Over the years we have often called attention to the unmet needs of the elderly. Today we are happy to tell you about a need that is being met in our own State of Massachusetts. It is the need for sound nutrition education.

The need for such a program is hardly unique to the elderly. Nor is the format unique. But what is unique is that this program has been developed within the context of the federally funded nutrition programs for the elderly.

The project really began more than a year ago in a community that borders our university, Tufts. Nutrition project director Alan Balsam and nutritionist Dibby Falconer of the Cambridge-Somerville Elder Services organized what they called the New Horizons-New Nutrition Recipe Contest. The first contest drew recipes from more than 70 people.

The primary goal was not to dig into the family archives and reproduce the most cherished family recipe. Nor was it to find the most elaborate and elegant dishes, requiring big expenditures in the supermarket and long hours in the kitchen.

The idea was to submit recipes that adhered to the U.S. Dietary Guidelines, and that were relatively easy to prepare as well as reasonable in cost. Of course, they did have to taste good.

Since the goal of the contest was to teach people to prepare good food within the context of what we believe to be the guidelines for preventing the major chronic diseases of aging, the contest departed from tradition in one important way.

As recipes were received, they were reviewed by the nutritionist. Where it was clear that a small and feasible change would bring the recipe into closer agreement with the Dietary Guidelines, she returned it with the appropriate suggestion.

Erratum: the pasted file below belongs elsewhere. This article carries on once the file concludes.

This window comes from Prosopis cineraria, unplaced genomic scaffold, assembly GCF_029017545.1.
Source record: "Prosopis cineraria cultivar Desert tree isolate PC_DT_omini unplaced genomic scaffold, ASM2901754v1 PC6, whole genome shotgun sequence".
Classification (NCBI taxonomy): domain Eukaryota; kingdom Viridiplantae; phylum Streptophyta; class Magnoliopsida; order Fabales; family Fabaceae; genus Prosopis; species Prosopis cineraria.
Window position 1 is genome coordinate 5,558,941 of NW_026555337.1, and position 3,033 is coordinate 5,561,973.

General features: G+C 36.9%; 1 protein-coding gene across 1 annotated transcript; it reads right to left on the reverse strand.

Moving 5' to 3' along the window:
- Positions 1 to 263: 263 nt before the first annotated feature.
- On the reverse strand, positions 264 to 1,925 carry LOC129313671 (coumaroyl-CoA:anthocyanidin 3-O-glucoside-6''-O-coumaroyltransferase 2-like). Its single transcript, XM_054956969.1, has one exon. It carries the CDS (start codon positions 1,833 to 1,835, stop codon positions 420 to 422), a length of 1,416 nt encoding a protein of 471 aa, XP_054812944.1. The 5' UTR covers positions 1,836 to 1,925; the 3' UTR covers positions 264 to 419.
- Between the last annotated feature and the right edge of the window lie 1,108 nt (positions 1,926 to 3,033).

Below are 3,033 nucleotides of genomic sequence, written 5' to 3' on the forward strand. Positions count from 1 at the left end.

For example, a contestant might be advised to reduce the salt and try various alternative seasonings to preserve the flavor of the product. Or fats higher in polyunsaturates might be suggested as substitutes for butter. Thus, the contestants got a chance to modify their entries and improve their nutritional scores before the judging.

At the same time, and even more important, they learned what goes into altering recipes for healthy eating.

During National Nutrition Month, a cook-off was held and prizes were awarded. More than 500 men and women came to watch the contest, cheer their friends, taste a few samples and absorb a little sound nutrition information.

For their efforts in developing a unique program in nutrition education, the organizers of the contest received an award from the Potato Board.

This year the contest organizers set their sights substantially higher. Sponsorship by the Massachusetts Department of Elderly Nutrition Programs and support from the Massachusetts Department of Elder Affairs made it a statewide event.

In all, 17 of 27 nutrition programs held local contests, with more than 1,000 people submitting recipes. And a few weeks ago, local first-prize winners, their friends and supporters gathered in the Rotunda of Boston's famed Quincy Market Building at Fanueil Hall Marketplace.

On hand as judges for the tasting were well-known restaurateurs, media personalities and nutritionists. Mark Hegsted, a nutritionist and author of the U.S. Dietary Guidelines, helped judge and participated in the awards ceremony.

The "best of show" prize was won by a group of women who belong to a cooking club at an adult day-care center.

What is next? Falconer envisions the annual recipe contest as just a small part of a total program of ongoing recipe clinics focused on taking favorite recipes and adapting them so that they not only taste good but are good for you.

Sound nutrition is, after all, not what we know but what we do with what we know. There is no better way to ensure that at least one important segment of our population, the elderly, is getting the tools to achieve that goal.